Work Safe New Zealand.New Zealanders are reported to have more trusts per head of capita than anywhere in the world. Whether this is true or not cannot be verified as there is no register of New Zealand family trusts.
The secrecy that surrounds trusts is one aspect of why they have remained so popular. While trust ownership can often (but not always) be inferred from land and share registers it is not permissible to confirm the existence of a trust. Elements of secrecy or privacy are not the only motivator. Historically the main drivers for trust formation have been (or have been presumed to be):
- avoiding estate duty (no longer relevant since estate duty was abolished – of course it can never be said that a new estate duty will not be introduced)
- asset and estate planning to improve prospects for a means tested benefit or subsidy such as long term residential care subsidies (a harder and harder proposition as MSD policy firms up)
- income splitting to take advantage of beneficiaries (often children) on a lower tax rate (largely no longer available due to amendments to tax law)
- avoiding the top marginal tax rate (no longer the case since the top marginal tax rate and trustee tax rate have become aligned)
Moving forward another motivation may well drive more people to settle trusts to own valuable assets – work place safety. While this may seem an unusual driver – it takes little drilling down to see why this may well be the case.
On 4 April 2016, the Health and Safety at Work Act 2015 comes into force bringing new responsibilities for everyone in the workplace. This Act is part of a reform package aimed at reducing the number of serious work-related injuries and deaths in New Zealand by at least 25% by 2020. Currently New Zealand averages 52 work place deaths a year. On top of that hundreds of people are seriously injured and hundreds more die from work related disease.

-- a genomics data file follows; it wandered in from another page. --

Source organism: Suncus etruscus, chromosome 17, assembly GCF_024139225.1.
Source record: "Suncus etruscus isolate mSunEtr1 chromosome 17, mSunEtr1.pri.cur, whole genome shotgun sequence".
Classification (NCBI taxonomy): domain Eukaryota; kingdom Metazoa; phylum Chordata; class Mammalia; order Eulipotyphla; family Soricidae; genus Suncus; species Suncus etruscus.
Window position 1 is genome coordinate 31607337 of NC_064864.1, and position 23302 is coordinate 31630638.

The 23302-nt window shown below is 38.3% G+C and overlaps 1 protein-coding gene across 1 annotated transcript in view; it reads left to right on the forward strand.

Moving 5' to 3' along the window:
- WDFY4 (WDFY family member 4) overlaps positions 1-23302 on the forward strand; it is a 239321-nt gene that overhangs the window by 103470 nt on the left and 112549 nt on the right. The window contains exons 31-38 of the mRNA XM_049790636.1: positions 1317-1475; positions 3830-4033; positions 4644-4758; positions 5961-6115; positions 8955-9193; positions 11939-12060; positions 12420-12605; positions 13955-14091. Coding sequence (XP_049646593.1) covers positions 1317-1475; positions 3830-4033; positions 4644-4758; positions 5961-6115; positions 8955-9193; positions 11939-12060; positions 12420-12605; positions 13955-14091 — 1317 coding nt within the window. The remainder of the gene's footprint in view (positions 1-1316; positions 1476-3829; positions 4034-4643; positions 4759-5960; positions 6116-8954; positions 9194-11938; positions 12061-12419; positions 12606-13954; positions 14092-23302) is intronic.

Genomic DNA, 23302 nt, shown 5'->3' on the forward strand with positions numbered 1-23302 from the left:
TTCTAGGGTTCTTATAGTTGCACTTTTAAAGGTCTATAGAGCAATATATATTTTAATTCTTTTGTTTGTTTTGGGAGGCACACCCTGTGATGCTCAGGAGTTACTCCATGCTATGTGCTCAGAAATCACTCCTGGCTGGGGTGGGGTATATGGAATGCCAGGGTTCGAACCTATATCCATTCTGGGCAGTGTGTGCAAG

Under the new Act everyone will have a part to play in work place safety. However, some will pay a bigger role than others. Businesses in the form of a new legal concept called a Person Conducting a Business or Undertaking (PCBU) will be responsible. So will the people who manage and run a PCBU (officers).
Compliance with the new legislation will be mandatory. it is not possible to contract out. And the big stick – the fines and penalties, which can be incurred by PCBUs and Officers cannot be insured against. Officers can be subject to penalties of up to $600,000. PCBUs can have even greater liability.
For some the strategy for now is protecting assets – and trusts are a way for assets to be removed from personal ownership and the reach of creditors – see for example “Scared school principals hide homes in trust to escape tough work safety regime”
It is important for anyone settling a trust to take a balanced approach and consider the advantages such as creditor protection as well as the disadvantages such as loss of control, dealing with beneficiary demands and the cost of managing and maintaining a trust.
And of course, if work place safety is the only motivator prevention remains better than cure. For more about the new Health and Safety at Work Act see Work Safe New Zealand.